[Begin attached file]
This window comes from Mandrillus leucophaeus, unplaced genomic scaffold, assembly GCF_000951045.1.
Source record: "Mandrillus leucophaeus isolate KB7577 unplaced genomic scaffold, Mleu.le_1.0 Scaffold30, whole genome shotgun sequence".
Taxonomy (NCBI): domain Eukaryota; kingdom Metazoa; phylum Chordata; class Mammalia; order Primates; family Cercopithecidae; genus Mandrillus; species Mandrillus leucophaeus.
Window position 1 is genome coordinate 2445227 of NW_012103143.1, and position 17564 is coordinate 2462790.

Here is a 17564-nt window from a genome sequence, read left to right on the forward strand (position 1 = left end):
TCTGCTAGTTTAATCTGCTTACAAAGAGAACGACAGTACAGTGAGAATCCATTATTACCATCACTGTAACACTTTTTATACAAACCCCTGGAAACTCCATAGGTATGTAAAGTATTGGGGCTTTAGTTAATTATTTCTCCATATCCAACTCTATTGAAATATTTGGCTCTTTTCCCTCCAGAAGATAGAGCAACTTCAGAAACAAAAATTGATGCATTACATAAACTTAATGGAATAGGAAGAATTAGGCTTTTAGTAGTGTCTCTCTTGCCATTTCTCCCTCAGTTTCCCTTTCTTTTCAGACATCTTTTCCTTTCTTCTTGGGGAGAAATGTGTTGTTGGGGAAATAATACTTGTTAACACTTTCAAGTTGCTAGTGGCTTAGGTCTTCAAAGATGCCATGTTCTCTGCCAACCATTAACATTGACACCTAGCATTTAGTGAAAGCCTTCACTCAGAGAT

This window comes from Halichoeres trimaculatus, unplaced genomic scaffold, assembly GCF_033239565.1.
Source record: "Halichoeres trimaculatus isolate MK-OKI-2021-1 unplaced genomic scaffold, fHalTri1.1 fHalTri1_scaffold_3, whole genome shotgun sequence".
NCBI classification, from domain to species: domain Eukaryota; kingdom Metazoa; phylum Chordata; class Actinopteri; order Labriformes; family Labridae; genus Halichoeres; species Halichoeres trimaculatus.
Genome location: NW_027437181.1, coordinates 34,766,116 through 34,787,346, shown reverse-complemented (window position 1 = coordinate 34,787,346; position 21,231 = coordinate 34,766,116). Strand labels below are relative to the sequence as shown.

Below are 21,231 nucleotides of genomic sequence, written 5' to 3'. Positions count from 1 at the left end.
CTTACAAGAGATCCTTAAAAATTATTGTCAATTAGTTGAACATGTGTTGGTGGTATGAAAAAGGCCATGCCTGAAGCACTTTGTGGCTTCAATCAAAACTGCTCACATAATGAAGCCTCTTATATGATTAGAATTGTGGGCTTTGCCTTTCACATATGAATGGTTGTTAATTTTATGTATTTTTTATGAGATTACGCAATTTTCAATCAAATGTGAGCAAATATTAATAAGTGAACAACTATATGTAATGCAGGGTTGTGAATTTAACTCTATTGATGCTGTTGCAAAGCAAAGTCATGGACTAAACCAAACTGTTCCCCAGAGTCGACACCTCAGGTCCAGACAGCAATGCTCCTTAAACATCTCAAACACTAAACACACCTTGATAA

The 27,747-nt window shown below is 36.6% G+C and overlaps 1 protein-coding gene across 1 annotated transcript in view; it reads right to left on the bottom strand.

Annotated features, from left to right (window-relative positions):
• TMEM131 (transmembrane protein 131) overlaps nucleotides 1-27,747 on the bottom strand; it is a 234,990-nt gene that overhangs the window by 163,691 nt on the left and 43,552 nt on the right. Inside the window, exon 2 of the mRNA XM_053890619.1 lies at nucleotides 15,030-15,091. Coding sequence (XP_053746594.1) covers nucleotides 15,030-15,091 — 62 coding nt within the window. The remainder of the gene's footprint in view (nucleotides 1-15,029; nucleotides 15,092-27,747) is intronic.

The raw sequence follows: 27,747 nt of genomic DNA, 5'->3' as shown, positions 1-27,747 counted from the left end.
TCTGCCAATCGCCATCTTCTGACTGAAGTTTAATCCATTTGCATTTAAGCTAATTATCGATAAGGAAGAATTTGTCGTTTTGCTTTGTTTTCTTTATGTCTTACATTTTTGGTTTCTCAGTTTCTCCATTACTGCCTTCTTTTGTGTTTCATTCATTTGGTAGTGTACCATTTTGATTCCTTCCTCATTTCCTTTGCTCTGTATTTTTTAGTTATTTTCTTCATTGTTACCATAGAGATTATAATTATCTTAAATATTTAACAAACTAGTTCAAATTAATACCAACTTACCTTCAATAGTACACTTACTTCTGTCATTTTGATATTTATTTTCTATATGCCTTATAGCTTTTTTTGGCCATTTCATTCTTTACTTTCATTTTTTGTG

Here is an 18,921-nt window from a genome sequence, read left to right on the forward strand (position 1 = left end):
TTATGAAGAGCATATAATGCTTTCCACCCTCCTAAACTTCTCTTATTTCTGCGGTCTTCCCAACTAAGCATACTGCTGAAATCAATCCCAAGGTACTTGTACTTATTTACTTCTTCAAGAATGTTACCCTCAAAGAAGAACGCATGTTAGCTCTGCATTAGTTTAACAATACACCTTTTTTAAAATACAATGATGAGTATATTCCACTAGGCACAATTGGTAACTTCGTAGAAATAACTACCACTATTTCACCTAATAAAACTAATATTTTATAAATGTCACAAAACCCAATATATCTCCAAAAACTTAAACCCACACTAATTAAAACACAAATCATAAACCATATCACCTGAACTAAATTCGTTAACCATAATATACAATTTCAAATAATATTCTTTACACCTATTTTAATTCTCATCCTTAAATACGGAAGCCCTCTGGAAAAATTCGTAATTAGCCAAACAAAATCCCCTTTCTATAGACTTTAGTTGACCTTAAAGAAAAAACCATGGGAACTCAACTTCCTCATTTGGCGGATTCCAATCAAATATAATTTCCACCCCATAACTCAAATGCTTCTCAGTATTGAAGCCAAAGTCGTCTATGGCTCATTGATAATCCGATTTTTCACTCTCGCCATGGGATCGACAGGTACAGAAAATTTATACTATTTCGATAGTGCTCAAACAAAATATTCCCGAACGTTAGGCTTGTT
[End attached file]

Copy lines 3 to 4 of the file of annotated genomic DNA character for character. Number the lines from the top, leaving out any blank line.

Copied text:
Taxonomy (NCBI): domain Eukaryota; kingdom Metazoa; phylum Chordata; class Mammalia; order Primates; family Cercopithecidae; genus Mandrillus; species Mandrillus leucophaeus.
Window position 1 is genome coordinate 2445227 of NW_012103143.1, and position 17564 is coordinate 2462790.